one hand on the sword and the other on the Bible, Mothers and orphans came and said to take the tears of a criminal and make it laughter

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"ἐδιζησάμην ἐμεωυτόν." [Heraclitus]

"All that exists is just and unjust and equally justified in both." [Aeschylus, Prometheus]

"The history of everyday is constituted by our habits. ... How have you lived today?" [N.]

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PostSubject: Re: Greek Poems Mon Jul 27, 2015 7:54 pm




With a boat you come and you go

During the times the rain becomes angry

in the land of the Visigoths you sway

and you are won over by hanging gardens

But your own wings you saw

Covered by salt, your body is

I brought you in Delphi sweet water.

In two, you said, your life will be cut

And before i could reject you thrice

The key of paradise rusted

The caravan runs in the dust

And your crazy shadow it chases

how can you tame the mind with a sheet, how can you tie the Mediterranean with ropes

Agape who we called Antigone

What night-songs your light has take

and in what galaxy can I find you?

Here, is Attika, the gods garbage heap, and I a cheap firing field

Where soldiers train, swearing

What night-song has taken your light

And in what galaxy can I find you?

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"ἐδιζησάμην ἐμεωυτόν." [Heraclitus]

"All that exists is just and unjust and equally justified in both." [Aeschylus, Prometheus]

"The history of everyday is constituted by our habits. ... How have you lived today?" [N.]

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OhFortunae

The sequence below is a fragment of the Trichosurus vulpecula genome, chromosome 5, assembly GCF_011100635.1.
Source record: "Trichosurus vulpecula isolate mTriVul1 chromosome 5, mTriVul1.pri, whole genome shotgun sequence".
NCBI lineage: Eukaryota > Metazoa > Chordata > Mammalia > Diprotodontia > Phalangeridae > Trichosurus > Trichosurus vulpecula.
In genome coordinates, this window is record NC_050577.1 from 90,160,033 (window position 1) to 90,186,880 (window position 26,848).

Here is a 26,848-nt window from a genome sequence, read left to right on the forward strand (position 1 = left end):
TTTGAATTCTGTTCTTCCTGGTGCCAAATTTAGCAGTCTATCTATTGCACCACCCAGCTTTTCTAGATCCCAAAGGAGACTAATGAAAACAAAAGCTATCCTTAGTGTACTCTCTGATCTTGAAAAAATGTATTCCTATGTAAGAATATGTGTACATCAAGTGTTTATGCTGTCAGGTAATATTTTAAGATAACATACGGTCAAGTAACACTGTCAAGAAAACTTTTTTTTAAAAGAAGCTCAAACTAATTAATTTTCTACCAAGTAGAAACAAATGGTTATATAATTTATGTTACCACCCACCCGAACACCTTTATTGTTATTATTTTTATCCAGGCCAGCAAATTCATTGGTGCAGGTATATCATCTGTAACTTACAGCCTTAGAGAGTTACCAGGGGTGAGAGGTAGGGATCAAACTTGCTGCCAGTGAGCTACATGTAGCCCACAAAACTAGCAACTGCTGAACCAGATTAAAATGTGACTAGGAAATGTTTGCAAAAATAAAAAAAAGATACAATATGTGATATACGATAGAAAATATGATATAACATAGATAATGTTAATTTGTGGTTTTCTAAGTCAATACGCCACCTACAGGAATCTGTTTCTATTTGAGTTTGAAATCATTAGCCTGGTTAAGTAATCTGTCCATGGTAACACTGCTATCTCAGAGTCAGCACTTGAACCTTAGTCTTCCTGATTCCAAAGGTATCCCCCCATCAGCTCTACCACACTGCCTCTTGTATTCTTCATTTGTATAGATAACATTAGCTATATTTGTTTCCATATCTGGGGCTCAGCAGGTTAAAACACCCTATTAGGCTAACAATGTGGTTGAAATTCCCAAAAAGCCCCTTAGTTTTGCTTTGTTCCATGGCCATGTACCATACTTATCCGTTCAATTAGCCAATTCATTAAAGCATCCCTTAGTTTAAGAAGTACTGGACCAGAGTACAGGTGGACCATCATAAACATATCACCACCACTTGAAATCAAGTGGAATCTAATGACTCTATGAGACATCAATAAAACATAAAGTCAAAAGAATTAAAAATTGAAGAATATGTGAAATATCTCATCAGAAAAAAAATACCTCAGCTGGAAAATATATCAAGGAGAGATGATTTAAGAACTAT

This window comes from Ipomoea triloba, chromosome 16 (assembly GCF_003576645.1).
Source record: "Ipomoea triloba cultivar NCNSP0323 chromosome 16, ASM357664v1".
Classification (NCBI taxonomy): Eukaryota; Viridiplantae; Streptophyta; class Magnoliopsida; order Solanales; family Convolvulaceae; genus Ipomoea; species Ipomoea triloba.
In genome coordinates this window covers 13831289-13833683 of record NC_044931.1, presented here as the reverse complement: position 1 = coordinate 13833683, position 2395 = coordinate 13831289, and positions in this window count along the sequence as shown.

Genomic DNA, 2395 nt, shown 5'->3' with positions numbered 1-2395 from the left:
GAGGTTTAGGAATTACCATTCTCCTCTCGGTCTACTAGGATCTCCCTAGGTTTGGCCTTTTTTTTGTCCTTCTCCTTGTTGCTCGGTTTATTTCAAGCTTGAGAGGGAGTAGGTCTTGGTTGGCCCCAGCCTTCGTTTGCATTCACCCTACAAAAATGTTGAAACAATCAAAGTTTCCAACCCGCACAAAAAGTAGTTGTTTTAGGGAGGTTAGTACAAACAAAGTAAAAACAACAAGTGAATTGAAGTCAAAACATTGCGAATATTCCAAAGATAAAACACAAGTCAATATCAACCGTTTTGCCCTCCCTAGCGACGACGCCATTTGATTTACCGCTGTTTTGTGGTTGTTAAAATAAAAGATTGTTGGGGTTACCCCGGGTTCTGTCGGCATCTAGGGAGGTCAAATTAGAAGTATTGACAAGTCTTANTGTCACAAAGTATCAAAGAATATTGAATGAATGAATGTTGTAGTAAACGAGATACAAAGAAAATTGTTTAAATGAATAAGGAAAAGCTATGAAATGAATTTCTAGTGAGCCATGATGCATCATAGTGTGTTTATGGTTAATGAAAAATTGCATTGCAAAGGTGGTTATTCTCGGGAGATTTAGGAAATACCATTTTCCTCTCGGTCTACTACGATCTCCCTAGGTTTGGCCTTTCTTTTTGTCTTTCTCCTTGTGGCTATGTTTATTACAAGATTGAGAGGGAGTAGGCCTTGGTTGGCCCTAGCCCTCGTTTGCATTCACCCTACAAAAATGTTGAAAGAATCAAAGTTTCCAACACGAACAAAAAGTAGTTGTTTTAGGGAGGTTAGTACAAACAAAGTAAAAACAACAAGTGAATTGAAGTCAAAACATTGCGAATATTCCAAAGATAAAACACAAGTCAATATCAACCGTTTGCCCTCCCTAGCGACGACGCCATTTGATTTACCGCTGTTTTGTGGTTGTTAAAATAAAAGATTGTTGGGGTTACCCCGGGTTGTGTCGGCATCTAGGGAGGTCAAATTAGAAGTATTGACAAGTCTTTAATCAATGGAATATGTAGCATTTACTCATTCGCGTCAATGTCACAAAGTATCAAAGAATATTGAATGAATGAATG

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PostSubject: Re: Greek Poems Mon Jul 27, 2015 8:36 pm

Such Pearls - this kind of music strikes in my heart, Greek language has something where you truly can put emotions in your vocal vibrations; dramatic is the most beautiful of all.
[I have around 700 Greek songs on my laptop, a kind person gave me her usb to transfer; once I figure out I will share them].
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Satyr
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PostSubject: Re: Greek Poems Mon Jul 27, 2015 8:38 pm

The lyrics lose their effect when translated.
I can't help but tear up every time I listen to some Greeks songs. The pain of centuries leaving an imprint in the spirit of the people.

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OhFortunae

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PostSubject: Re: Greek Poems Mon Jul 27, 2015 8:45 pm

Satyr wrote:
The lyrics lose their effect when translated.
I can't help but tear up every time I listen to some Greeks songs. The pain of centuries leaving an imprint in the spirit of the people.